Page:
Ancestry.com.au is excited to announce the launch of the first tranche of London Non-conformist Registers 1694-1921. For the first time ever the names and details of hundreds of thousands of UK radicals and religious dissenters from over 225 years are available online. This collection is essential for all those tracing non-conformist ancestors born before civil registration in 1837.
Digitised in partnership with London Metropolitan Archives (where the paper originals are held), the records reveal the names of thousands of men and women who refused to conform to the doctrine of the established (Anglican) Church including Methodists, Presbyterians, Congregationalists, Baptists and Quakers.
The records contain approximately 224,000 names and include baptism and marriage registers and burial inscriptions, dating from the late 17th century when the roots of non-conformism were laid. As our non-conformist ancestors were not recorded by the state until 1837, these documents are, for the most part, the only records of these non-conformists in existence.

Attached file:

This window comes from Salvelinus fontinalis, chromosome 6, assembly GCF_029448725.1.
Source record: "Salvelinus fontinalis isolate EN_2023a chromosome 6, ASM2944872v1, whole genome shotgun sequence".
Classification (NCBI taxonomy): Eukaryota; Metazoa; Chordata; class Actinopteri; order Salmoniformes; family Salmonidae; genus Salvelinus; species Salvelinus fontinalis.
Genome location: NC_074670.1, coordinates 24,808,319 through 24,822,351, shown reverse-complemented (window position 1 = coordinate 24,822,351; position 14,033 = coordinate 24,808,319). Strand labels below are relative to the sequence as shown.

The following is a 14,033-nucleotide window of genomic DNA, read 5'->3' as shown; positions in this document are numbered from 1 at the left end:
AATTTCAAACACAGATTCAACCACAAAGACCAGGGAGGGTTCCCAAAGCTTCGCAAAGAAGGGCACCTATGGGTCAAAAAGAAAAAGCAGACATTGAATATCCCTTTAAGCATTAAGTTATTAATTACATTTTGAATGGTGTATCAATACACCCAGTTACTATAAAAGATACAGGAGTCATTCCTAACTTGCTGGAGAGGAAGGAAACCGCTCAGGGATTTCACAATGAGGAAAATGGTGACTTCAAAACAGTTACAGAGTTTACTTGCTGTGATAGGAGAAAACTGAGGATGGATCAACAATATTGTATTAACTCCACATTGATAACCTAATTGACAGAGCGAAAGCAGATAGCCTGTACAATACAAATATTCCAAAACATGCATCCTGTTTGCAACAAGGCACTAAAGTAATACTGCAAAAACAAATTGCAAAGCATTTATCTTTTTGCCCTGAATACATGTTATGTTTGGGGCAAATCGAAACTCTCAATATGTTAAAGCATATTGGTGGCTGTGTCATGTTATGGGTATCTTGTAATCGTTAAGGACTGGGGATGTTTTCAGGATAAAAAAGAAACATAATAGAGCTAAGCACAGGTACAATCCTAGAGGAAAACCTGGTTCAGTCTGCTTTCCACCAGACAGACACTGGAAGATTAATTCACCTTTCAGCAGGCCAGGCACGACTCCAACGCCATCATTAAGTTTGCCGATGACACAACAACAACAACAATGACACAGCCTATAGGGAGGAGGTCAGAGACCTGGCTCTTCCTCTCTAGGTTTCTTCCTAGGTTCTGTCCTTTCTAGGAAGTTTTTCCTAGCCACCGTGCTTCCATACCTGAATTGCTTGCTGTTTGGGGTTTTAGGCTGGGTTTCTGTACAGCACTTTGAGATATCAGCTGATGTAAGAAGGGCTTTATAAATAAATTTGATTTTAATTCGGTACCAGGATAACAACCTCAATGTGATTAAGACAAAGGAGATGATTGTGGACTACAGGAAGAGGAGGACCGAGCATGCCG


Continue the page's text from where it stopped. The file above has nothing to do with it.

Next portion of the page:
Non-conformists were often intellectuals and free-thinkers who advanced the progressive causes which formed the bedrock of the modern civil liberties. For example, the Quakers were the first religious group to denounce slavery, Unitarians campaigned for better conditions for factory workers and Methodists were great advocates of women’s rights.
Yet early non-conformists suffered terribly at the hands of the powerful Church of England through laws enacted by an Anglican Parliament. These laws, collectively known as the Clarendon Code, restricted the civil rights of those not professing allegiance to the Church of England and remained in effect until 1828.
Such restrictions prevented non-conformists from working for the state or holding a position of public office. They were also prevented from studying at English universities before University College London (UCL) was founded, compelling non-conformists to fund their own Dissenting Academies.
Yet official restrictions were also partnered with social exclusion, with minority religious groups often suffering from discrimination, intimidation and even physical violence. This persecution led many non-conformists to leave Britain during the 18th century and head for America – a nation built on the principle tenets of religious and civil freedom.
Many of the ‘Founding Fathers’ who authored the Declaration of Independence and the US Constitution were staunch non-conformists. For instance, John Adams, the second President of the United States, was a Unitarian.
Other examples of non-conformists who helped further the cause of religious and civil liberty include:
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